Dave:     Classic and new Oi! and punk rock like The Business, Sham 69, Motorhead, 4 Skins, Templars, Oxymoron, One Way System, Infa-Riot, Perkele, Cocksparrer and stuff along those lines.

ROB:  We hate music. We only listen to books on tape. We can’t afford CD players or IPODS,  they are for snobs.

7. What is your most memorable show? Where? Why?

Dave: My personal favorite would have to be ‘Holidays In The Sun’ in New Jersey in 2002.  We met a lot of our influences and had a great time.  We also had a terrific time in Germany in 2006.  Leipzig was my favorite show over there.

ROB:  I’d have to say the most memorable show was this one time we played at some stupid country bar in the middle of PA. There were a whole lot of pissed off yuppies who were pretending to be bikers. You know who they are because they have retarded hair cuts and really nice leather. It’s like they went to the cleaners before they went riding. Anyway, they kept yelling at us to play some Skynard except they were really serious. They threatened to fight us, but didn’t. We took some money from them and then drove back to Pittsburgh, where there are still yuppie pretend bikers. They don’t really have the balls to say anything to us in town though. Our favorite shows were the shows in Germany. I love Europa.

8. What are the band’s plans for the rest of 2008?

Dave:  There are plans underway for a tour in Europe in December.  We’re not sure of the details as of yet, but should find out soon.  Other than that, we are just gonna keep playing, drinking and having our say!

ROB:  We plan on playing a few shows here and there. I’d give you more details, but then I’d just have to answer more questions.

9. What was it like to play at the East Coast Oi Fest?     

Dave:  It was a lot of fun.  Reminded me of the Oi! Fest in 1994 in DC.  Glad to see that American Oi! still has a large following.  Bigger than ever if you ask me.

ROB:  Fun.

10. “Generation Of Today,” song has many elements of reggae, Oi, and punk.  What inspired this sound? And who came up with the ending of ‘skinheads’ chanting at the end?

Dave:  Well… as your humble narrator here is an explanation.   The roots of punk rock and the working class movement AKA ‘skinhead scene’ have it roots in Kingston Jamaica in the late 60’s.  The working class youth in Britain adopted reggae and ska music as their own because of the working class lifestyle that these Rude boys would live.  We wanted to illustrate this because the song, “Generation Of Today,” is about a 40-year history of the working class movement.  We over-dubbed our voices on the skinhead chant because it is a typical thing we would do at a reggae dance here in Pittsburgh all of these years later.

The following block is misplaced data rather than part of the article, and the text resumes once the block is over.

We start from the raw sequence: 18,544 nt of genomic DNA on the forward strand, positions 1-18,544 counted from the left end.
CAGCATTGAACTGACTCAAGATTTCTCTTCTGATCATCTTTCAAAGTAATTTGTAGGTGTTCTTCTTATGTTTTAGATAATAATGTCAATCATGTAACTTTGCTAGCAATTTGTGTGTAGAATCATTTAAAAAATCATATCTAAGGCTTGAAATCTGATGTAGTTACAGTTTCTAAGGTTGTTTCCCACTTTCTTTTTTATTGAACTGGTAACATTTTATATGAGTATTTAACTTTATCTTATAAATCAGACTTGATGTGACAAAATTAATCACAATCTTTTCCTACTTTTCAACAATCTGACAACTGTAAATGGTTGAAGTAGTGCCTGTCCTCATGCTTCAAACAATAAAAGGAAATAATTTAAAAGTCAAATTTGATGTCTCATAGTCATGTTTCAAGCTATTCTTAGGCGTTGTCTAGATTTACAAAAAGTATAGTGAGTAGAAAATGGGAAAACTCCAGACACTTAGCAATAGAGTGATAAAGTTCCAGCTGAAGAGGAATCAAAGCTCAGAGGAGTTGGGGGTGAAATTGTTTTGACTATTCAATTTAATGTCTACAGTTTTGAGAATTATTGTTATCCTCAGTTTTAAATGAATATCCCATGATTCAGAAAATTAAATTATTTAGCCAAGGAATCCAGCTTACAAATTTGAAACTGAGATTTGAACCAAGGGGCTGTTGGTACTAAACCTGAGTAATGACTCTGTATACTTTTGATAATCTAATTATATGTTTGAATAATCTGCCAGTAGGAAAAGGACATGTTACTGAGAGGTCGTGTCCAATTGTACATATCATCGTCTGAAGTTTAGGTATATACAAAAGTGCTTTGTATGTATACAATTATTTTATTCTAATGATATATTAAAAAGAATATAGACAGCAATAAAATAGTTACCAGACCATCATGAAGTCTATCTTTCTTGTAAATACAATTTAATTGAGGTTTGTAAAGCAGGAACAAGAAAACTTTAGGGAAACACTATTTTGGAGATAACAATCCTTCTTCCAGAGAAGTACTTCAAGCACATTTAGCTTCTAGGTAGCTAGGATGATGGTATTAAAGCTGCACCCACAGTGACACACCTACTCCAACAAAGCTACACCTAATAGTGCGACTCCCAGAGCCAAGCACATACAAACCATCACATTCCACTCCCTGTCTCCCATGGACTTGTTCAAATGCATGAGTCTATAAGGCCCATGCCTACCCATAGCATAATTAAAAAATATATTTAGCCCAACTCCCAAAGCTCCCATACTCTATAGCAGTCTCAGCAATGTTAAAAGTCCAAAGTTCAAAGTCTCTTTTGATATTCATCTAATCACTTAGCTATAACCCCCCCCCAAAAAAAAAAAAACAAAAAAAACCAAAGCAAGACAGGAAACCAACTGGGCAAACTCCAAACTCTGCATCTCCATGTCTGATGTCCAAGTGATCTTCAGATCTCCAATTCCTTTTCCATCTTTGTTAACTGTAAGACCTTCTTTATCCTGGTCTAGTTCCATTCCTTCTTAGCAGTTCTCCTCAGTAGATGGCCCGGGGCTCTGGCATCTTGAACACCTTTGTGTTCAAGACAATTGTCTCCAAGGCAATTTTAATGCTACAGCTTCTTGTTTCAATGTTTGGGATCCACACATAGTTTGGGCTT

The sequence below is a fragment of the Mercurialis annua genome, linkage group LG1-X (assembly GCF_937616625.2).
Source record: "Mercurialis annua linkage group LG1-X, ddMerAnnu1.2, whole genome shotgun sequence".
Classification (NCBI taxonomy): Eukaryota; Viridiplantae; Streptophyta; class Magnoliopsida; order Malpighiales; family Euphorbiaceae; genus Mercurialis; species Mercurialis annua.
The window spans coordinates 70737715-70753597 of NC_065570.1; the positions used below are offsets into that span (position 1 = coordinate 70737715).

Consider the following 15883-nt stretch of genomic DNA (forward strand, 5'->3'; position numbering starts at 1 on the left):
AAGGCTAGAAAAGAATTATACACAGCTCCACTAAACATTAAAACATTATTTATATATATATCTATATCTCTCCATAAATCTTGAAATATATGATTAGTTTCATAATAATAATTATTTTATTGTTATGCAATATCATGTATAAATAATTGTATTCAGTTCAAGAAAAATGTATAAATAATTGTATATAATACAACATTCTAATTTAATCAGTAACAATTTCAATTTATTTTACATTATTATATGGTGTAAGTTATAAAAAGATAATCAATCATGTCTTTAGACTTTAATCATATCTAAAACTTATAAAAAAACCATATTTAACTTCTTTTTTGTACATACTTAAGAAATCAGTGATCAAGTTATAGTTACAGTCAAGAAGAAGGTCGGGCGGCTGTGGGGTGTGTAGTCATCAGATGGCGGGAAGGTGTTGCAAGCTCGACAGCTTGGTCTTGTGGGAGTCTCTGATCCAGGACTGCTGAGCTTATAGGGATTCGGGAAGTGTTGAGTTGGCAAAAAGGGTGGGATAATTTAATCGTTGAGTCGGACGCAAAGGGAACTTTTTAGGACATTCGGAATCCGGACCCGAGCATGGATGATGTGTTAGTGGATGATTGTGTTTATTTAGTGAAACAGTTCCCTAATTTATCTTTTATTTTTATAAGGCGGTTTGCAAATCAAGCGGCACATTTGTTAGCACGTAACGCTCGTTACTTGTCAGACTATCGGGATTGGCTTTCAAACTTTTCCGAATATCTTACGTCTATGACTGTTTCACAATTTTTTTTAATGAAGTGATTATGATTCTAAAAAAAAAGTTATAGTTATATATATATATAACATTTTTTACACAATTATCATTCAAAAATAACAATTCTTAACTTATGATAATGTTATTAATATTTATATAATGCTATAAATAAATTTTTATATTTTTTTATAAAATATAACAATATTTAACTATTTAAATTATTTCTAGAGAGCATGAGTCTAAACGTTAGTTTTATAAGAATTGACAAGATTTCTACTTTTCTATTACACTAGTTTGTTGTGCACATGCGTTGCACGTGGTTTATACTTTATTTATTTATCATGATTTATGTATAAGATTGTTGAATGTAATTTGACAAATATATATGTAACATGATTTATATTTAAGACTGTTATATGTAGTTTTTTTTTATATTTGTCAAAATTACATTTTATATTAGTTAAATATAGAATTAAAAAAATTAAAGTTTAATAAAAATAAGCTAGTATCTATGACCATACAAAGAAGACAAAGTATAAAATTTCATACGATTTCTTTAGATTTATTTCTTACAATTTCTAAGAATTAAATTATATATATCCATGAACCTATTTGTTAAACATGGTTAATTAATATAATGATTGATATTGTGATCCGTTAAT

ROB:  That song is actually an old reggae tune by The Hot Rod All Stars called, “Skinhead Speaks His Mind.” We were loaded and really love old reggae. I said hey let’s put this on here. Dave said let’s put the other song up at the beginning of the song. We all agreed to put both of them on. It’s democracy at its finest or worst or whatever. Actually, we had 3 samples but decided after we sobered up to cut it to the intro, which is, “Reggae Fever” by The Pioneers.

11. Is there any time in your life (lives) that you can remember as a turning point that made you realize that punk is not a phase, but a lifestyle?

Dave:  Yeah, when most of the “crew” that was around me in 1991 were gone and I was the guy teaching the younger generation about the scene.  You start to realize that this is a way of life for real after a while.  I always like to think that guys with mullets still cut their mullets with pride well into their fifties and beyond, they still listen to Molly Hatchet and live the “lifestyle” they grew up in.  We are no different, just because the media stamped it as a phase doesn’t make it true.  I know many people who are in it ‘til the end.

ROB:  Yesterday.

Thanks a lot Jillian for the interview!  We had a great time talking with you in Allentown.  See ya soon!  -Dave